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Congruent Triangles In two congruent figures, all the parts of one figure are congruent to the corresponding parts of the other figure. This means there will be corresponding sides that are congruent. There will also be corresponding angles that are congruent. What are the corresponding sides? What are the corresponding angles? A coordinate proof involves placing geometric figures in a coordinate plane.

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Congruent Triangles Which triangles are congruent by the SSS Postulate? Not congruent by SSS

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**Congruent Triangles Are these congruent by SAS?**

Are these congruent by HL? How about: Not right triangles!

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**Congruent Triangles Are these triangles congruent by ASA? Yes!**

No

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**Congruent Triangles Are these triangles congruent by AAS?**

How about now? Yes No

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Congruent Triangles There are a couple of methods for organizing your thoughts when proving triangle congruency. The first is to use a two-column proof. The second is to use a flow proof.

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Congruent Triangles Given: Prove:

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Congruent Triangles A flow proof uses arrows to show the flow of a logical argument. Just like a flow chart does!

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**Congruent Triangles So remember:**

SSS, SAS, ASA, AAS Postulates and the HL Theorem will help everyone to be congruent. But be careful during a test! Make sure you don’t need to call AAA to bail out your SSA.

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**Congruent Triangles Problems Pg 239 #15-16 Pg 245 # 17-18 Pg 247 #9-10**

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**Triangle Relationships**

Inequality The longest side and largest angle are opposite each other. The shortest side and smallest angle are opposite each other.

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**Triangle Relationships**

SOLUTION Draw a diagram and label the side lengths. The peak angle is opposite the longest side so, by Theorem 5.10, the peak angle is the largest angle.

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**Triangle Relationships**

Inequality Is it possible to construct a triangle with the given lengths? 3, 5, 9 5+9 > 3 3+9 > 5 5+3 > 9 Does not work! Not Possible ____________________________________________________________________________________ Is it possible to construct a triangle with the given lengths? 6, 8, 10 6+8 > 10 8+10 > 6 6+10 > 8 It is Possible!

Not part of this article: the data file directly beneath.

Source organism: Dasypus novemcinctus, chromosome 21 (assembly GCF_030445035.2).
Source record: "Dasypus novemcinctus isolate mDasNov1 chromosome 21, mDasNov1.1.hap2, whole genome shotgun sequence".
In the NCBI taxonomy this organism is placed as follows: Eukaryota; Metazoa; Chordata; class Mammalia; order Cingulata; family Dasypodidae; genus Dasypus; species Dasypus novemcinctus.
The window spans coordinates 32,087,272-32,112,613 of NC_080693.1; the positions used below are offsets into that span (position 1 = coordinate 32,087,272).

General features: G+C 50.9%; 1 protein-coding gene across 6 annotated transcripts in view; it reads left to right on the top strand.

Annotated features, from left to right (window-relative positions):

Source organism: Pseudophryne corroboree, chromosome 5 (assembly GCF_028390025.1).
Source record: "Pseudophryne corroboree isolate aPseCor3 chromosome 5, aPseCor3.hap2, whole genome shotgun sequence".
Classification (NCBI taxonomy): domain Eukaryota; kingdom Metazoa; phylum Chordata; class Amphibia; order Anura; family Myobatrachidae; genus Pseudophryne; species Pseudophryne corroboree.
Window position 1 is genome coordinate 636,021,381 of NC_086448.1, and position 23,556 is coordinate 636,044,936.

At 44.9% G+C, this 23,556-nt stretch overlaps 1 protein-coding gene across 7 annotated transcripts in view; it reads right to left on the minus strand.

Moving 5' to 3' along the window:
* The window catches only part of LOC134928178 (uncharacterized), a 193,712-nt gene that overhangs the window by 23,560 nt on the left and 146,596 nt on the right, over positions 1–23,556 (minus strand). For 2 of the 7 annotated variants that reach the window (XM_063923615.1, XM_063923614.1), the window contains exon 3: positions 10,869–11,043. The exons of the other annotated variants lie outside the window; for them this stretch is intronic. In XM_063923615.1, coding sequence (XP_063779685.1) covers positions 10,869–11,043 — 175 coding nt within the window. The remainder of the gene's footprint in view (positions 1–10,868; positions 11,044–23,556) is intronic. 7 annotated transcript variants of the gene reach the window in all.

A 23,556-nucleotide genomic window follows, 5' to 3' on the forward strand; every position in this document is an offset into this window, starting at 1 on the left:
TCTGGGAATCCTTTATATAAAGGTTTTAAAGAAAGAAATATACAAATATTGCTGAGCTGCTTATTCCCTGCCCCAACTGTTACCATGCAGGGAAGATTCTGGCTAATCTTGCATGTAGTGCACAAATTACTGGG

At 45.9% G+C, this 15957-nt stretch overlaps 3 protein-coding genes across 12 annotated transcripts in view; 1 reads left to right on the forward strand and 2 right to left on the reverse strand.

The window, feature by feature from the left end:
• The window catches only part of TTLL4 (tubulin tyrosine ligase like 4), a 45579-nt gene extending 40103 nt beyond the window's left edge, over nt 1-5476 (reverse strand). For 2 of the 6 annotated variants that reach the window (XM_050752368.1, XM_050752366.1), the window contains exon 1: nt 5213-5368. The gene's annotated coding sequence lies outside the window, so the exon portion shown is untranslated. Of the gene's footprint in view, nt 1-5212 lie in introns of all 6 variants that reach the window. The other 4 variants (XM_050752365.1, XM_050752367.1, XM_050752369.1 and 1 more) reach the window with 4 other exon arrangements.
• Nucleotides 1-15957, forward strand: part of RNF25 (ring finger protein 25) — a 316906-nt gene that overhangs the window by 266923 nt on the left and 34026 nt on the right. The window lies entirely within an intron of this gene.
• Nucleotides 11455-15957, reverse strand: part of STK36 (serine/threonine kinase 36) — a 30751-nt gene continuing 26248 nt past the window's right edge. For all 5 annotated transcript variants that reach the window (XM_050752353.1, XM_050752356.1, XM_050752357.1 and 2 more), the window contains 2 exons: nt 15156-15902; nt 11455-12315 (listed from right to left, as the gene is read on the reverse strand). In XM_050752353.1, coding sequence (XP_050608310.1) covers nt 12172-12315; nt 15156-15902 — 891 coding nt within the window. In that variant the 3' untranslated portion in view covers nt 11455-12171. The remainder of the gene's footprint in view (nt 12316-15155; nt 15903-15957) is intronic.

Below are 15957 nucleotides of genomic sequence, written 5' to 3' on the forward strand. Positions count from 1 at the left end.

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**Triangle Relationships**

What can we say about angle 1? Think about it: The angles of a triangle have to sum to 180. The angles that form a line must sum to 180. Thus + = so and

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**Triangle Relationships**

Hinge Theorem

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**Triangle Relationships**

Hinge Theorem CD, BC, BD, AB, AD 60 35

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**Triangle Relationships**

Problems Pg 287 #1-10, 15-28 Pg 294 #1-13

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**Triangle Relationships**

Perpendicular bisectors Does this triangle have a perpendicular bisector? How do you know? Theorem 5.3 proves D is on the perpendicular bisector and BD makes a right angle with AC at its midpoint. Yes, segment BD

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**Triangle Relationships**

Where is the point of concurrency in this triangle? Point G What special type of point of concurrency is this? It is a circumcenter. What is special about the red lines? They are congruent. **Note: The circumcenter can be outside of the triangle if you have an obtuse triangle!

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**Triangle Relationships**

Problems Math I Pg 266 #1-18 Pg 268 #1-9

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**Triangle Relationships**

Angle Bisectors What is the angle bisector? FH How do you know? The Angle Bisectors Theorem

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**Triangle Relationships**

A soccer goalie’s position relative to the ball and goalposts forms congruent angles, as shown. Will the goalie have to move farther to block a shot toward the right goalpost R or the left goalpost L? SOLUTION The congruent angles tell you that the goalie is on the bisector of LBR. By the Angle Bisector Theorem, the goalie is equidistant from BR and BL . So, the goalie must move the same distance to block either shot.

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**Triangle Relationships**

Medians What are the medians? BG, CE, AF Where is the centroid? At D What is the length of DG? DG = 6

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**Triangle Relationships**

Altitudes Fun Fact: The orthocenter likes to travel!

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**Triangle Relationships**

Problems Math I Pg 274 #1-12, 14-17 Pg #1-20 Pg 282 #1-5

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